I'd not let God hear further of what turns macho atheists
into priestly eunuchs.

Acrylics never dry just right
but with a gel gloss finish we can pass it off
as free abstraction.
We can write a thing on "the Lost Generation." If its the 1920s,
Hiroshima is safely stored behind the decades yet to come,
and no one else will print your tales but the dirty books guys.
So we added a bunch of sex,
to get it banned back home.
Ka-ching. Free advertising.

And kids, that's how 'the Great White Male' invented art and literature: as a way to say fuck you back to God, to blow it up, at least in effigy, to be just blasphemous enough to be banned, and so make dollars, to become immortal by sneering at death, thus warding God off foxholes as recruitment tools. And God didn't take it personally, anymore than a good dad would take offense over a child's bedtime tantrum. Good for his lungs, to scream like that, God might say.

And thus, cinema was born, screaming in silence.
D.W. Griffith urged soldiers to throw down their arms as brothers (in Intolerance)
What a chump. Luckily no one listened.
They were too mad at him
for the Birth of a Nation. 
(We wanted to be the only child.)


1980 came like a reverse thruster, and a male star fading out of virility's fickle spectrum was still something to base a whole film on, like a reverse fireworks display.

I can only imagine it's intentional that 'Saturn 3' is also the name of a hospital temp. monitor.

Kirk Douglas plays "the Major" i.e. Adam, a hydroponic botanical scientist trying to solve a rapidly dying world's food shortage. He's staying on Saturn's third moon, in an octopus-armed hydroponic garden complex inside the moon rock. The star of the show, this cool serpentine bachelor pad is all for him to putter around in, chillin' like a villain in his bathrobe, with a cute dog and a babe half his age (Farrah Fawcett-Majors, no less) as his dutiful, sensual assistant. What a life! Cut off from the world for months at a time,  they work, laugh, shower, 'make love' and sup off the only continuous supply of fresh fruit left in the galaxy.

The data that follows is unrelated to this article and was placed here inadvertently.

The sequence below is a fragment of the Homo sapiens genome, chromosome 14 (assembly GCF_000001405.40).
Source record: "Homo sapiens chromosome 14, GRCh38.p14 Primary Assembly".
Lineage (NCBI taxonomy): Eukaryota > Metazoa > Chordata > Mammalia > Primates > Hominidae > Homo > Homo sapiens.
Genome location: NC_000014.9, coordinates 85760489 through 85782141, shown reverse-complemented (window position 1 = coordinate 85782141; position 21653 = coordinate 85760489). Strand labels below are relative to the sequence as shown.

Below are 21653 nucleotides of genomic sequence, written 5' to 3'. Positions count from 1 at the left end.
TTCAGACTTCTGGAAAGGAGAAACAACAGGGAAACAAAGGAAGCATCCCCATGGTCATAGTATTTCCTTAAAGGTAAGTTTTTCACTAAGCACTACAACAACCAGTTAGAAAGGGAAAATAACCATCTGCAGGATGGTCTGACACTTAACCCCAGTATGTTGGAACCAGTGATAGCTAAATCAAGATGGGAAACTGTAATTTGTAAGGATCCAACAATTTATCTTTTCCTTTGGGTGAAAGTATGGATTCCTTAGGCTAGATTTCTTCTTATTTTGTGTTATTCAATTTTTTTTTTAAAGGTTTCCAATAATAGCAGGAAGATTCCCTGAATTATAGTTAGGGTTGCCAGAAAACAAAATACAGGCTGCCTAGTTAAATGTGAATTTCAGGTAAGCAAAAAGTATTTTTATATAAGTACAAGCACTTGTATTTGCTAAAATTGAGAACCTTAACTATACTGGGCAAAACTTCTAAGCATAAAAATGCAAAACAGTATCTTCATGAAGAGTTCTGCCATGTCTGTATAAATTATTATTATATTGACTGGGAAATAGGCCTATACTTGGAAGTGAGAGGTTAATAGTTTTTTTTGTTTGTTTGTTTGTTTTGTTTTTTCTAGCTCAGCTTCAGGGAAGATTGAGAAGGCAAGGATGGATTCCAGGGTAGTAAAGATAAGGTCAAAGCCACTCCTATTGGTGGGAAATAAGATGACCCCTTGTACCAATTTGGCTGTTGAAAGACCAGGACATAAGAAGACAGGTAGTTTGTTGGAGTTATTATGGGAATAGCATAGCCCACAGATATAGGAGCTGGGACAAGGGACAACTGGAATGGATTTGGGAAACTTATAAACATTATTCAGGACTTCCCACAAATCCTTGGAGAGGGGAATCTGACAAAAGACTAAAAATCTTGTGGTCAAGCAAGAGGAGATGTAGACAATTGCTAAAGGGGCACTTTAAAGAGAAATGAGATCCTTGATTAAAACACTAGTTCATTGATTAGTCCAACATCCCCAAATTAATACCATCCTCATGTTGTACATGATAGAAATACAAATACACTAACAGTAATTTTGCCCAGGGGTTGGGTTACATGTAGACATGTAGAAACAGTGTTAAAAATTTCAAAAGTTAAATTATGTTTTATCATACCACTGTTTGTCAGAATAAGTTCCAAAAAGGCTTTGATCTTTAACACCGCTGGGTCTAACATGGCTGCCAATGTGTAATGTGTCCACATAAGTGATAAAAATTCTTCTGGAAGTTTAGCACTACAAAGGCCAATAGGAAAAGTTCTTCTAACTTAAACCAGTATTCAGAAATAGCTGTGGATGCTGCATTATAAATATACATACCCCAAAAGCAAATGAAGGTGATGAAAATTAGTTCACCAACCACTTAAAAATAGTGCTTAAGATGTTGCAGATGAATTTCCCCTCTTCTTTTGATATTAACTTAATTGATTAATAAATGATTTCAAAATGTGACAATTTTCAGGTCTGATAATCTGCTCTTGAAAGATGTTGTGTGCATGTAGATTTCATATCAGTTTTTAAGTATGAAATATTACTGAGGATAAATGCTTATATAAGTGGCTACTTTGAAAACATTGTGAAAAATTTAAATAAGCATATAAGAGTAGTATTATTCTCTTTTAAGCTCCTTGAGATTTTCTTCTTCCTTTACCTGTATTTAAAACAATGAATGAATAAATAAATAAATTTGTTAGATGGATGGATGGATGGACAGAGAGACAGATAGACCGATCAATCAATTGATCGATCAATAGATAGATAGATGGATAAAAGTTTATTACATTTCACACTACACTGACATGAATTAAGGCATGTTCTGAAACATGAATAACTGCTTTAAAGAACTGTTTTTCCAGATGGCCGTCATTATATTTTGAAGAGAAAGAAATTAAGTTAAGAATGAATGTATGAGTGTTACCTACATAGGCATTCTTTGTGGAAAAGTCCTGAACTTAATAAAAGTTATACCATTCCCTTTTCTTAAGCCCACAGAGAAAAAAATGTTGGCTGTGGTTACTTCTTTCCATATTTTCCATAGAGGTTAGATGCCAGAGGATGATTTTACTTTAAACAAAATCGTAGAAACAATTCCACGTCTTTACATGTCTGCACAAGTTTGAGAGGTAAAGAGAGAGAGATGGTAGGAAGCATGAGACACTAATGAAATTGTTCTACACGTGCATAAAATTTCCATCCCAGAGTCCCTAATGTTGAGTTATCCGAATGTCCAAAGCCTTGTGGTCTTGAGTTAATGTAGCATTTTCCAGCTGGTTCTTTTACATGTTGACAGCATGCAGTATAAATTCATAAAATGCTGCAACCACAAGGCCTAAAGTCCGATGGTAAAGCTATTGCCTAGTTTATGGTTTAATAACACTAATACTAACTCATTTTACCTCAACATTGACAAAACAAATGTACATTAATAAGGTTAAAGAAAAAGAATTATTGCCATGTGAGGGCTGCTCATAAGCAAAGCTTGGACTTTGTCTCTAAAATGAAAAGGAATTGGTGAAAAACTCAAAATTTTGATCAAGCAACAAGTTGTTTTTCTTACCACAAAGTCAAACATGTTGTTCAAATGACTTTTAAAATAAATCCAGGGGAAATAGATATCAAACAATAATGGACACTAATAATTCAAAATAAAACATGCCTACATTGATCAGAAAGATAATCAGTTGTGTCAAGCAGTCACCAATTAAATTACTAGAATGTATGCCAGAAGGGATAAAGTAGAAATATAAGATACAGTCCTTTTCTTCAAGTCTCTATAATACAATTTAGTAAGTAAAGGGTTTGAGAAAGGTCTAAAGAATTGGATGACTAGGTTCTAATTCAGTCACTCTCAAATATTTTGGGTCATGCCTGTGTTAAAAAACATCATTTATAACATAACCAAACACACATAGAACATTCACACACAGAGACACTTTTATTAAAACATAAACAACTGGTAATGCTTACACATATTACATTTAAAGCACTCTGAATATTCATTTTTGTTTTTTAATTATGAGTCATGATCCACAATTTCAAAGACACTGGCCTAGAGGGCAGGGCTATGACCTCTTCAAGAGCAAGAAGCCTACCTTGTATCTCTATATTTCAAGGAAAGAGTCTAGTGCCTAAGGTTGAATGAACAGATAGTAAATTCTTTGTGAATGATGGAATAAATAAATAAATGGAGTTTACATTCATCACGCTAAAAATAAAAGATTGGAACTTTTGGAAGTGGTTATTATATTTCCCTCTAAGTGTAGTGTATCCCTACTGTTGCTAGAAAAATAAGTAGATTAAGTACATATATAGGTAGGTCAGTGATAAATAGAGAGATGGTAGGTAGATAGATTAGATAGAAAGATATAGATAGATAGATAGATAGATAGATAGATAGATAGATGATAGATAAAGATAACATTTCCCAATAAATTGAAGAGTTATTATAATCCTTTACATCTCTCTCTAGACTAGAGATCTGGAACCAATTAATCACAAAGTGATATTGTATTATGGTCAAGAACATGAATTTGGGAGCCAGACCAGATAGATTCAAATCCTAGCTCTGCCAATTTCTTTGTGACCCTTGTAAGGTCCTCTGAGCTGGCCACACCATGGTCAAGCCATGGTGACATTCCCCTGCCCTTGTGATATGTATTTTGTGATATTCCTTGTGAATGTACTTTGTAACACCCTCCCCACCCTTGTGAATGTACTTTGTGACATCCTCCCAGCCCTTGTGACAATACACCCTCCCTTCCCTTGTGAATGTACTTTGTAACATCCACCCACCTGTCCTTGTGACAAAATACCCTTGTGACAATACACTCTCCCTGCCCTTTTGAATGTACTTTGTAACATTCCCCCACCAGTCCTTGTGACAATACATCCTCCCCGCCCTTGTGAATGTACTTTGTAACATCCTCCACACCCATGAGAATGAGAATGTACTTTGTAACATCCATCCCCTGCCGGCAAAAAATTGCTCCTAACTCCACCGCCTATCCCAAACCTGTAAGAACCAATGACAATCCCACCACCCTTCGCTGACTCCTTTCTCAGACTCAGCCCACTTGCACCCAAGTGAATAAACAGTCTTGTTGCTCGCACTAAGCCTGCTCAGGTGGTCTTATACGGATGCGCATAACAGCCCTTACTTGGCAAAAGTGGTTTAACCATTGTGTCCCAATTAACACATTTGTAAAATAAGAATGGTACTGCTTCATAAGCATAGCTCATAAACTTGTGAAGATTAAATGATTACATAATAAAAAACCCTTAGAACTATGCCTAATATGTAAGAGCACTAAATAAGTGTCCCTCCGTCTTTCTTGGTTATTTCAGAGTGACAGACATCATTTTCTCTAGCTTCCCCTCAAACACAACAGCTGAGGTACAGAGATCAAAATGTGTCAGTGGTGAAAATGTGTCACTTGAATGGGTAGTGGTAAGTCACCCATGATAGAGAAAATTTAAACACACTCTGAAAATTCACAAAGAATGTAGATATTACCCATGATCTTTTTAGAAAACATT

What it all boils down to isn't fruits and vegetables but 'breeding rights.' You can call it indulgent, but in the late 70s, virility wasn't a little blue pill away, so a man hiring some girl half his age to feed him when he's 64 didn't seem predatory, at least no more predatory (or pathetic) than some old lion fighting to keep his pride when younger challengers are ever in eyeball range.

Today, from the lofty vantage atop our endless chemical boners, we can watch Kirk jump rope and run laps and throttle a much younger man while wearing nothing but a bath towel and think he seems pretty vain, and more than a tad scared. Who is all this for? He already has the "It" girl of the mid-70s in his bed (we all had the poster). Kirk's Major is not a narcissist so much as a satyr afraid his horns are coming loose. It's not like Kirk is one of those simpering fading male stars desperate to keep our fickle love from wandering off. He doesn't care if we love him or not, he doesn't even care if we respect him or not. He just wants us to think he's still virile. He's just taking that mirage U-turn all male actors take when they see the road they're on has no more exits, just dead end credits rolling into view on the horizon like a distant ominous fog, but they still have time to try and slow down.